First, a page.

The Garden Gate: Easter is the lily’s time to shine

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By Ellen Probert Williamson

The practice of placing floral groupings in temples began with the Chinese Buddhists in the 6th century.

Flowers have been important symbols of worship for religions worldwide for many centuries, even long before the Christian era.

They can be seen in secular and religious occasions, especially joyful ones like weddings, and in all places of worship and ceremonial occasions, such as churches, temples and synagogues.

Festivals of ancient gods were marked by strewing flowers and their petals, as well as adorning statues with wreaths.

Sweet herbs and rushes were strewn on church floors in medieval Europe.

Even after the Reformation, when much of the imagery and symbolism was stripped from the church, flowers were allowed to remain.

The lotus is one of the more ancient flowers with religious significance. This tropical water lily has been held sacred in both the Near and Far East since many religious beliefs began. It has an uninterrupted symbolic history of more than 5,000 years.

The Egyptian lotus was dedicated to Horus, god of the sun. It was the emblem of fertility and the life-giving Nile. It was also the symbol of resurrection because it closed its petals and sank to the bottom at night, but rose again to the water’s surface and reopened in the morning.

The lotus was long venerated in Assyria and Greece, where it was used in architectural ornamentation. It was the symbol of light in Persia and the emblem of mystery in Nepal, Tartary and Tibet.

It is revered by the Hindus. The tradition is that Brahma was born from a lotus flower, and it is the symbol of Buddha in India.

The eight-petaled lotus is the emblem of the past, present and future in both China and Japan because it has a bud, blossom and seed pods all at the same time.

Myrtle was one of the first sacred plants to people of the ancient Eastern Mediterranean area. The ancient Hebrews revered it and covered the tent of the tabernacle with blooming boughs. Egyptians used it to symbolize Hathor, goddess of love and joy. In Greece and Rome, it was sacred to Aphrodite and Venus, the goddesses of love.

Myrtle was the symbol of love and marriage. Roman brides to this day wear myrtle on their wedding days.

When the Jesuits arrived in South America during the 16th century, they were amazed to find a blooming vine which they believed to be the same flower seen growing on the cross in one of St. Francis of Assisi’s visions.

They named it the passion flower. The various parts of the flower are supposed the represent symbols and instruments of Christ’s passion.

Francisco Pizzaro found the Incas growing giant sunflowers when he arrived in Peru in 1632. The Incas venerated these as images of their sun god.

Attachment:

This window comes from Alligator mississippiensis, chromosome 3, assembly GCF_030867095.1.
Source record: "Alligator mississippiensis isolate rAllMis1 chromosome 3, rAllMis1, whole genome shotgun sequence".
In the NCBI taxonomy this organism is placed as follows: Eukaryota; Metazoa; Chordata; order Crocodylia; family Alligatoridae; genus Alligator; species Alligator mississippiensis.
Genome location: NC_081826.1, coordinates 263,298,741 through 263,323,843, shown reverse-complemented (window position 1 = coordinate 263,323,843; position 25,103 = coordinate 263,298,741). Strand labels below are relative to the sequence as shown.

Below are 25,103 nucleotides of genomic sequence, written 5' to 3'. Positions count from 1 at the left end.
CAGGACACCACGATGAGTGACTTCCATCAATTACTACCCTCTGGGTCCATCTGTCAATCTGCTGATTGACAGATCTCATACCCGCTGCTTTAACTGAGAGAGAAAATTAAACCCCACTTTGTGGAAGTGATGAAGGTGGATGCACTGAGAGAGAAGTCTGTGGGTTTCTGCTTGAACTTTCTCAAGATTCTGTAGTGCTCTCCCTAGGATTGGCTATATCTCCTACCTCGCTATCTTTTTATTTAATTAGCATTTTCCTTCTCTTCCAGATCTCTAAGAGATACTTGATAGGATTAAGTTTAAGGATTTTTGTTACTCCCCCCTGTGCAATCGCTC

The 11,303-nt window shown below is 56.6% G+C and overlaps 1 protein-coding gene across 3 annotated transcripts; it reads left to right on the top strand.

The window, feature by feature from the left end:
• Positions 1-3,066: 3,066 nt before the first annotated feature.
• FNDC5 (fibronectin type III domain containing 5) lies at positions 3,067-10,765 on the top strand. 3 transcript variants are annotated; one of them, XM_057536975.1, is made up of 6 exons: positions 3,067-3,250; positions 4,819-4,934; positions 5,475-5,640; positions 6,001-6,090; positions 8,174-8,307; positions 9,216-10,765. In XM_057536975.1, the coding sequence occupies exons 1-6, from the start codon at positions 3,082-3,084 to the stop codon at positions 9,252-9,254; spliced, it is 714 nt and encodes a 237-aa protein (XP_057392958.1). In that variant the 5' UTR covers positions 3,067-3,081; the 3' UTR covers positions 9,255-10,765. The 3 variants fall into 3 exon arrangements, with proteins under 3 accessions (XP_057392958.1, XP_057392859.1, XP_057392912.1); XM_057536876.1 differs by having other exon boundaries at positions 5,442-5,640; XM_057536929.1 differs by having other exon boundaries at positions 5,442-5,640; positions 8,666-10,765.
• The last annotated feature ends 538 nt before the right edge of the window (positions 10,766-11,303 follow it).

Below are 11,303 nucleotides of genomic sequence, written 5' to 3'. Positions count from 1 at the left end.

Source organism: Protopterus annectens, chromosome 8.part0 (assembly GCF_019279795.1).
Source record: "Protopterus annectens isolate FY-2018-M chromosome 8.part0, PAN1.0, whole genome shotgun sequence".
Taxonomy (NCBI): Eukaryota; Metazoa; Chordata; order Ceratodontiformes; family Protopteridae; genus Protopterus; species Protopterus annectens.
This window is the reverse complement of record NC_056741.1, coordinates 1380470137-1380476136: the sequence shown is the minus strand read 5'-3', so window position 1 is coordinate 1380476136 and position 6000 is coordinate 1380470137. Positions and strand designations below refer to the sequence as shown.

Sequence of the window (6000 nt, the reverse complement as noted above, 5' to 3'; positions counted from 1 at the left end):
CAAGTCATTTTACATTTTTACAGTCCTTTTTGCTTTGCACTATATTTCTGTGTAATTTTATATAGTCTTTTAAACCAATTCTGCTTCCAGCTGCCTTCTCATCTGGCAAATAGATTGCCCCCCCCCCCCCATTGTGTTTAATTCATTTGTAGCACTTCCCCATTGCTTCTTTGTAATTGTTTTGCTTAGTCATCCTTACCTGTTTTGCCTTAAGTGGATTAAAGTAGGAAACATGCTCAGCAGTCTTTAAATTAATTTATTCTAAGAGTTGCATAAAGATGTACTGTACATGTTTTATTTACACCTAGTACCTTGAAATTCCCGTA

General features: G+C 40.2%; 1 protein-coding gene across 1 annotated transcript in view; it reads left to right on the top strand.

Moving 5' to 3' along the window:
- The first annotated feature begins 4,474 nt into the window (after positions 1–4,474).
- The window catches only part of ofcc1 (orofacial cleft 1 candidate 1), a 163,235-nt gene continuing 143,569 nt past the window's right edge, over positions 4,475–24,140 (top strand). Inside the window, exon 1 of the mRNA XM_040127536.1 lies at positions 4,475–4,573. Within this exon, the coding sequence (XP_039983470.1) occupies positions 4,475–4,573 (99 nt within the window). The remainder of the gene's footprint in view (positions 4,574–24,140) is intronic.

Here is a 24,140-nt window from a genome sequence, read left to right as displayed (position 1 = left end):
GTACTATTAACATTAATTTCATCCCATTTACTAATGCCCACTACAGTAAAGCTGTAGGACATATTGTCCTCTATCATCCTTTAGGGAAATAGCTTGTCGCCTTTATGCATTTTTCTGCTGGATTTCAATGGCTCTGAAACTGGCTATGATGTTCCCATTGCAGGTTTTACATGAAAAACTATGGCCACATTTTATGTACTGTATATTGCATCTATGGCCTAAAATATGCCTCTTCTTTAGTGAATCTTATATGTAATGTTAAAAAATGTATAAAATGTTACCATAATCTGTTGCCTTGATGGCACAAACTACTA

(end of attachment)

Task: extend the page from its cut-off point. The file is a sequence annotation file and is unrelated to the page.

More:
Sunflower seeds were sacred food, and they still are to some Southwest Indian tribes.

In Harold and Alma Moldenke’s wonderful book, “Plants of the Bible,” a good deal of attention is paid to flowers represented during this holy season — and of Holy Week in particular.

These include the palms and flowers of Palm Sunday, the crown of thorns and Hyssop of Good Friday and, of course, the symbolism of the lilies of Easter.

As the poinsettia is to Christmas, so is the lily to Easter.

Lilies have a venerable history, much of which is related to other kinds of historical and religious meaning.

The lilium of the Near East has long been a symbol of motherhood in Sumerian, Assyrian and Egyptian mythology.

It also symbolizes many goddesses of ancient religions. In the Minoan period of Crete, about 300 B.C., it was the sacred symbol of Britomartis, the Great Mother.

At the same time, it was the emblem of hunters, fishermen and sailors.

The lily was the flower of Hera, goddess of the moon, in the heyday of ancient Greece. It was a special symbol of women’s lives, protecting their marriages, childbirths and fortunes of all kinds.

In some ancient religions, the lily symbolized earth and air. What a versatile plant it is!

According to ancient Semitic folklore, the lily sprang from the tears of Eve when she was banished from the Garden of Eden.

In later Christian lore, it was said that the lily was yellow until the day the Virgin Mary stooped to pick it.

The lily represents purity, chastity and innocence in Christian symbolism. Above all, it is the symbol of the Resurrection. The white Madonna lily is the special flower of Mary.

It was invariably pictured in any Middle Ages painting depicting the Annunciation.

To “gild the lily” means to improve upon perfection.

Oregon is known as the Lily State. Chapters of the National Lily Society are constantly multiplying.

In John Gerard’s famous “Herball,” the Madonna lily is referred to as “Juno’s rose.”

We are beginning to see signs of spring, to our joy. And the lilies will soon be blooming to adorn our churches, homes and lives.

We look forward to Easter — and the coming flowers of spring and summer.

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Ellen Probert Williamson lives in Kingston. Her column appears regularly in the Roane County News.